In an incredible display of generosity, over 60 St Margaret’s girls have cut off their ponytails to donate to those who have lost their hair due to a medical condition whilst also raising funds for Queenslanders affected by cancer.
Now in its third year, the Ponytail Project has gathered a groundswell of community support and attention raising over $47,000 for Cancer Council Queensland and the Minotti Trust (established in support of the family of a St Margaret’s staff member who lost her life to cancer).
The student-led initiative started in 2015 after a member of the St Margaret’s parent community was diagnosed with breast cancer. In its first year the project raised $20,000 for Cancer Council Queensland. Last year, $30,500 was raised.
Not only has the community rallied behind the girls but the media also got behind the project this year, sending the fundraising target soaring.
The day started with many of our students rising a little earlier than usual for breakfast radio and television commitments. Year 12 students Hannah Lane and Chelsea Walker helped raise awareness on ABC 612 whilst simultaneously a group of our boarders had their ponytails cut live on national television for the Today Show.
ABC Radio National, 96.5 radio and The Huffington Post also showed their support for the Ponytail Project.
During lunch, more than 50 girls lined up to have their ponytails cut by hairdressers from Clayfield’s Boston Salon, who supported the event for the third consecutive year. It was a vibrant and lively event of hair cutting, braiding and cheering as each girl’s hair was cut, changing the lives of others one ponytail at a time.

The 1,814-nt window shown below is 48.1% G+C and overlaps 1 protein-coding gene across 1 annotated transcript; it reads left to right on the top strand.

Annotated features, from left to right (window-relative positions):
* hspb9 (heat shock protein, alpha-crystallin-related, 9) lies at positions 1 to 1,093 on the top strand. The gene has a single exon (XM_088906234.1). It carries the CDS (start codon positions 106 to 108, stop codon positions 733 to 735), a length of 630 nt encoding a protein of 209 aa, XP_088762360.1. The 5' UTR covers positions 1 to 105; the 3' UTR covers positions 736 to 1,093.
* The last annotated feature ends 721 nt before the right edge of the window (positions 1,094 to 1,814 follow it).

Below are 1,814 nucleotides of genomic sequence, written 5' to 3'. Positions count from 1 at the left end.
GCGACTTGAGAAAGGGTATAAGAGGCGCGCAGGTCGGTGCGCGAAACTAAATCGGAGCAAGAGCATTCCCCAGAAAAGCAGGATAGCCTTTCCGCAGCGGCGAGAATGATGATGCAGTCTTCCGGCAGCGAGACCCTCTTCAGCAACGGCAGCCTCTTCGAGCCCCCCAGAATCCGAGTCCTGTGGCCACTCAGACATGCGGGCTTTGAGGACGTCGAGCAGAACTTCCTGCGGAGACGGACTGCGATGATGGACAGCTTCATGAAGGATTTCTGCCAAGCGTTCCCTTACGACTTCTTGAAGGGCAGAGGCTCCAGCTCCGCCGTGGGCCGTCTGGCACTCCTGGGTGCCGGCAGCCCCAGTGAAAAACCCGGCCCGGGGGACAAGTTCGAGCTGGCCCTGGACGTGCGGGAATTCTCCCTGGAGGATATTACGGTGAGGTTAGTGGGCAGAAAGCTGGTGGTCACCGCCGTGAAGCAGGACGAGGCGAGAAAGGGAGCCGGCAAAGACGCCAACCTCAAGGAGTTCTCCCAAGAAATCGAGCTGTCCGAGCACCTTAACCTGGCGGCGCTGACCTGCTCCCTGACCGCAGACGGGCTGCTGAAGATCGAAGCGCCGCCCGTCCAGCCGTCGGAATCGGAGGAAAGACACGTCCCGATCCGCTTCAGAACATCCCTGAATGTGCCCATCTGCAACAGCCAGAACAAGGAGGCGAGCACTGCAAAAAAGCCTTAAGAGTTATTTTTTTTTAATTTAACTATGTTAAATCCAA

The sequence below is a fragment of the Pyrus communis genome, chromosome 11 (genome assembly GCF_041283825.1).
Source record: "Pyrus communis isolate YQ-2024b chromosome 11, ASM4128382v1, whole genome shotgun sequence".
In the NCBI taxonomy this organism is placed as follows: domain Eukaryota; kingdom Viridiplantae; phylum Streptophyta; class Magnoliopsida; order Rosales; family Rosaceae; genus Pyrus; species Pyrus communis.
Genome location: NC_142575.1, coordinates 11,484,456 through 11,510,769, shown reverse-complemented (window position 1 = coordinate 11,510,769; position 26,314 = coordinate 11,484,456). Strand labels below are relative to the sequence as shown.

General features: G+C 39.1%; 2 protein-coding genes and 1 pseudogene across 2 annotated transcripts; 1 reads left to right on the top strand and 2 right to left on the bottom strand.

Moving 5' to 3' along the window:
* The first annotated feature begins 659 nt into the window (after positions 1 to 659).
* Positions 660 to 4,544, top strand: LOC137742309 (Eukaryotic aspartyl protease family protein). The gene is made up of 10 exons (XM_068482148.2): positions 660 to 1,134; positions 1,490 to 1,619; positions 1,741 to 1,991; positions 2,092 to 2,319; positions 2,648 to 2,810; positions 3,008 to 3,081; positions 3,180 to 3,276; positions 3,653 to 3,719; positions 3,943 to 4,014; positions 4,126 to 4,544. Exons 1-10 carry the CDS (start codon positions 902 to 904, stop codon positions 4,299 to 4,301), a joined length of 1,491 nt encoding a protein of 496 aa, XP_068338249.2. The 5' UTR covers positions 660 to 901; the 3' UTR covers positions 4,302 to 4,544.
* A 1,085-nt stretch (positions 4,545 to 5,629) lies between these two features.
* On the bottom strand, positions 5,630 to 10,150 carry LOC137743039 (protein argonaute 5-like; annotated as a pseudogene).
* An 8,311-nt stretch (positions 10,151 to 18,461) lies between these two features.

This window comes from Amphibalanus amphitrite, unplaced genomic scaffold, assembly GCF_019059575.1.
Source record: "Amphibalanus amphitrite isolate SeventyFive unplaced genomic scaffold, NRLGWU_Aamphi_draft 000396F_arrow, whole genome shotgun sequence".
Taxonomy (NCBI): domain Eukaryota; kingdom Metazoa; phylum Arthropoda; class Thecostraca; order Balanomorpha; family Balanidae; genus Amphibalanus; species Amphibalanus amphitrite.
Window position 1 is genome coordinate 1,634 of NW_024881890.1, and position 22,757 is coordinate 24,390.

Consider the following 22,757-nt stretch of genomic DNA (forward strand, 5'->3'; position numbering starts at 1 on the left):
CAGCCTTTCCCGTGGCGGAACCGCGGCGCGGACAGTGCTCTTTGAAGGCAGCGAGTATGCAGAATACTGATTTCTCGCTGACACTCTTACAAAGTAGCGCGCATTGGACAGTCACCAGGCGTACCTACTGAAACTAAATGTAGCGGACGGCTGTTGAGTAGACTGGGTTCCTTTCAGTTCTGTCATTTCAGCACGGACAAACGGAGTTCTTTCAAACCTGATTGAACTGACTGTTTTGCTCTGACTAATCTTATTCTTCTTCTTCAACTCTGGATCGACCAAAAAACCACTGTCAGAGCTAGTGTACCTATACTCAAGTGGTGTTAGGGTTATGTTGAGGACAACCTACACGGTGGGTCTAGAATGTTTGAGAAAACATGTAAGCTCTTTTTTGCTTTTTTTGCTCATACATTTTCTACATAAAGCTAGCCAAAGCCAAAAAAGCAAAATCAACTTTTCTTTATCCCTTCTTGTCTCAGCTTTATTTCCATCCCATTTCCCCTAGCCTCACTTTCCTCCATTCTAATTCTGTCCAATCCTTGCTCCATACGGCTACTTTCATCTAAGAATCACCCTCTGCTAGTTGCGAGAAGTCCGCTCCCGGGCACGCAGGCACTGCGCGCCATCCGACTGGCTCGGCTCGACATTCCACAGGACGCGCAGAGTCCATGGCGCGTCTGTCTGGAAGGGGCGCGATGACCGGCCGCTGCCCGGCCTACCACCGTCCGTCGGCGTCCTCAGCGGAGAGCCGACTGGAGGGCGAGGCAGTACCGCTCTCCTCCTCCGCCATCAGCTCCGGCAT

Ms Curtis said the school has always tried to instil in students that if they can make a difference, they should.
“We are very proud of the students’ generosity and motivation to make a difference in the lives of others,” said she said.
Cancer Council Queensland CEO Ms Chris McMillan commended the students on their efforts and dedication to the cause.
“With the help of the students at St Margaret’s Anglican Girls School, we are making a tangible difference in the fight against cancer and we cannot thank them enough.
“Funds raised enable Cancer Council Queensland to invest in vital cancer research, early detection and prevention programs, and local support services for Queenslanders affected by cancer,” Ms McMillan said.